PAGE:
Release Date: April 8, 2011
Directed by: Kelly Reichardt
Screenplay by: Jonathan Raymond
Cast: Michelle Williams, Bruce Greenwood, Paul Dano, Will Patton, Zoe Kazan, Shirley Henderson, Neal Huff, Tammy Nelson, Rod Rondeaux
While most Western films tend to focus on their male characters, Kelly Reichardt took to a focus on the women of the time. With a slow pace and a focus on landscape and expressions, Meek’s Cutoff is a fine look at just how far minimalist filmmaking has progressed.
Meek’s Cutoff – which is loosely based on historical events – takes place in 1845 and begins by introducing us to a small group of characters going through the motions of life in the harsh Oregon desert. Although many Western films tend to have strong male protagonists, this one takes a focus on the women of the period, which makes for a refreshing and interesting film.
The film features three families who are slowly realizing how hopelessly lost they are. They have been led astray by their guide Stephen Meek (Greenwood) – who seems to be pushing them forward blindly, even though he frequently speaks of his past adventures and undertakings. The families consist of Emily Tetherow (Williams) and her husband Solomon (Patton), Millie and Thomas Gately (Kazan and Dano), and the White family (Henderson, Huff, and Nelson). There are multiple meetings between the men about the distrust of Meek throughout the families and the women stay behind, attempting to listen in while performing their usual tasks.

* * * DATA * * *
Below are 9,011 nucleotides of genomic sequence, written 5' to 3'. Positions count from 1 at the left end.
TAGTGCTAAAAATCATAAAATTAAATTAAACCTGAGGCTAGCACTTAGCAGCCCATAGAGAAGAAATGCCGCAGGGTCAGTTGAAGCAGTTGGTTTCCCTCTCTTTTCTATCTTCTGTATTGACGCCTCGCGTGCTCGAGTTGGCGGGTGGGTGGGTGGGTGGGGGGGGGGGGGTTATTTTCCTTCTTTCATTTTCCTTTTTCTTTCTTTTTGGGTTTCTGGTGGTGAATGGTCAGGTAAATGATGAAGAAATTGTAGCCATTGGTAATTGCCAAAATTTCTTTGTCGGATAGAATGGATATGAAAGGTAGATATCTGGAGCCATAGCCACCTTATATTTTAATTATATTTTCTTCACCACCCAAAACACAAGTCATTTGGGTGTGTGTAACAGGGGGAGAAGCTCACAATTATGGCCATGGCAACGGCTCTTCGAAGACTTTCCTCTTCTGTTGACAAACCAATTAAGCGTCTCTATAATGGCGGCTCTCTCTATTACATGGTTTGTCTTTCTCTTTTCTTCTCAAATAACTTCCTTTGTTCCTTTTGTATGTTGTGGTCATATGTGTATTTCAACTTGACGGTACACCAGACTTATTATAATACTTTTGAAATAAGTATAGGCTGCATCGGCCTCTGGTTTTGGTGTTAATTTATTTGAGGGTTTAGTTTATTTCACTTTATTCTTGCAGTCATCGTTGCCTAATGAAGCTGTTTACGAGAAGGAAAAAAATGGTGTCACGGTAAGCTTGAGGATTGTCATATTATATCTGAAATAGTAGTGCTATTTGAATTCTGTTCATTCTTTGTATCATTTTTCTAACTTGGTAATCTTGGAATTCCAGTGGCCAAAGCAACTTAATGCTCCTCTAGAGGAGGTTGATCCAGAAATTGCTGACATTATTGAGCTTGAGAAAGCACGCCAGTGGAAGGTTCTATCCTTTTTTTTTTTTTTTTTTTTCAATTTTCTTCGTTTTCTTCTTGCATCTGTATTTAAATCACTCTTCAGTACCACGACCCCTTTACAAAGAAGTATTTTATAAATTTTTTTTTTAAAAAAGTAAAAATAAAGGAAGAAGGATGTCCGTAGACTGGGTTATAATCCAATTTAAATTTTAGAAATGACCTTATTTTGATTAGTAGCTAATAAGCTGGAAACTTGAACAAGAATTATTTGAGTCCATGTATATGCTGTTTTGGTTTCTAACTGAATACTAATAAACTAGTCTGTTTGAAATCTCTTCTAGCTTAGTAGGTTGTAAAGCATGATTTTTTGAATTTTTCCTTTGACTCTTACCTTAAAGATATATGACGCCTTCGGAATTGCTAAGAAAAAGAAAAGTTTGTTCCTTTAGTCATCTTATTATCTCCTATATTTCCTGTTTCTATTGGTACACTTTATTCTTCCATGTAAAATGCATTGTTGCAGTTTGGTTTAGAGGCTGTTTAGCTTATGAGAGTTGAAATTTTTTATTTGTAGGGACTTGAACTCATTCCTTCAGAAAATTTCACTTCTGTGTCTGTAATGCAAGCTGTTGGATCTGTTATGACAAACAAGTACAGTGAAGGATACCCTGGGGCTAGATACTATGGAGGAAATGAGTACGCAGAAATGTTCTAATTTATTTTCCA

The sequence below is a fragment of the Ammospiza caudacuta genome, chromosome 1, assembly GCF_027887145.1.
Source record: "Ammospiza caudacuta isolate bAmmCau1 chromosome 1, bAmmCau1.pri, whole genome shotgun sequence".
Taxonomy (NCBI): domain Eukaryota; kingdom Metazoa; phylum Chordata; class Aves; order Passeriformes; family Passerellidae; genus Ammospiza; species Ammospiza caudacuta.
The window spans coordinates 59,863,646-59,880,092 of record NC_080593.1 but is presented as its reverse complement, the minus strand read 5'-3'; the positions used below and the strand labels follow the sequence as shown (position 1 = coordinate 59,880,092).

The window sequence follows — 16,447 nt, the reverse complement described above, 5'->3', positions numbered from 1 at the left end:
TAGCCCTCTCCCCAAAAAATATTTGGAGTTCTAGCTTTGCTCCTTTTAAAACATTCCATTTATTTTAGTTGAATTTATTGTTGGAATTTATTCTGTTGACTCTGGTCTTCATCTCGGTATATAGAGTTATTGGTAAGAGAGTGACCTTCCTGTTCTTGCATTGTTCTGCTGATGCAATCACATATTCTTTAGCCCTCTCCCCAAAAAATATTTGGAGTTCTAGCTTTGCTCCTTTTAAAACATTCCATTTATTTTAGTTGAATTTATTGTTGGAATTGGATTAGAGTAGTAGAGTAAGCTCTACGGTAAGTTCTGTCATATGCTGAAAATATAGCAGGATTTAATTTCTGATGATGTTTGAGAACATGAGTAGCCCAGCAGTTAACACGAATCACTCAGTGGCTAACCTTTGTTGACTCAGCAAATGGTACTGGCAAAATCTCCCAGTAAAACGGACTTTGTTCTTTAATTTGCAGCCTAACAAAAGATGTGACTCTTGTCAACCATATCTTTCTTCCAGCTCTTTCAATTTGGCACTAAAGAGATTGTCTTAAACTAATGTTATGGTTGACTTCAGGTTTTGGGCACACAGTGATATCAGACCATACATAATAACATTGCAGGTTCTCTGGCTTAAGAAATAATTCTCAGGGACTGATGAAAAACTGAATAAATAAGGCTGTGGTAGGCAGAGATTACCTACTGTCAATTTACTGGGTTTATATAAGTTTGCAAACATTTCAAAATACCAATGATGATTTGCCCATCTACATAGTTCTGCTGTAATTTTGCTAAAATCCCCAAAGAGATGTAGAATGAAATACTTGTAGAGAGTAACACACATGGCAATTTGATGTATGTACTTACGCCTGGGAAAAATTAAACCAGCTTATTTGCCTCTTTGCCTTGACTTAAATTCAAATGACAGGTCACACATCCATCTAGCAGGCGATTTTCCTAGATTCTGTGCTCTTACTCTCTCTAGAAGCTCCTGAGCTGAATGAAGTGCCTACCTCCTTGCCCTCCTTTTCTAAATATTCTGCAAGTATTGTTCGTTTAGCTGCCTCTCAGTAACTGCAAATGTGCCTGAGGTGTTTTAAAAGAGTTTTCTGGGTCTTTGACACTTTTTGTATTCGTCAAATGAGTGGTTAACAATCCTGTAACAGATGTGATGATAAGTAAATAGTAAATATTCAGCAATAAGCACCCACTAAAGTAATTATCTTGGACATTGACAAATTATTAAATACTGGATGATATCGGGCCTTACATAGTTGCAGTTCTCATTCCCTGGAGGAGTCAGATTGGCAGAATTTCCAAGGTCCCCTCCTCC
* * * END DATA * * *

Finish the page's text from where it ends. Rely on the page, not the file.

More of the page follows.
Soon enough Emily encounters an Indian and within a few days, her husband and Meek have captured the man. While Meek tries to spread fear of the Indian man, preaching stories of murder and betrayal, it is Emily who cuts off any authority Meek might have had and sees the mysterious Indian for what he really is: a tame and simple man who may be able to lead them to water. Although they are unable to communicate with him, only the longing for safety and water fuel the families now – pushing past the unease that Meek continuously attempts to impose on them.
The focus on the women of the time is best shown through Michelle Williams and her performance as Emily Tetherow. Even though the other women seem to fit the stereotype of a Western women, Williams shows us a woman hardened by her surroundings and situation. She can sit back and knit through the day, but when push comes to shove, she can hold a man at gunpoint with no remorse. Bruce Greenwood also does an excellent job as Stephen Meek. As his character leads the rest of the party astray, he reminds us that a foolish man may boast of his accomplishments as much as he pleases, but at the end of the day he remains a fool in the eyes of those surrounding him.
Although many may not find the film’s speed appealing, Reichardt’s slow-paced filmmaking works marvelously Jon Raymond’s minimal dialogue screenplay – truly dropping us into the time and place of these events. There isn’t much of a need for words in this film, letting the camera angles and the actors do all the story-telling. With Meek’s Cutoff, Kelly Reichardt really provides a realistic look into the experiences of these pioneers who traversed miles upon miles in hopes of a better life.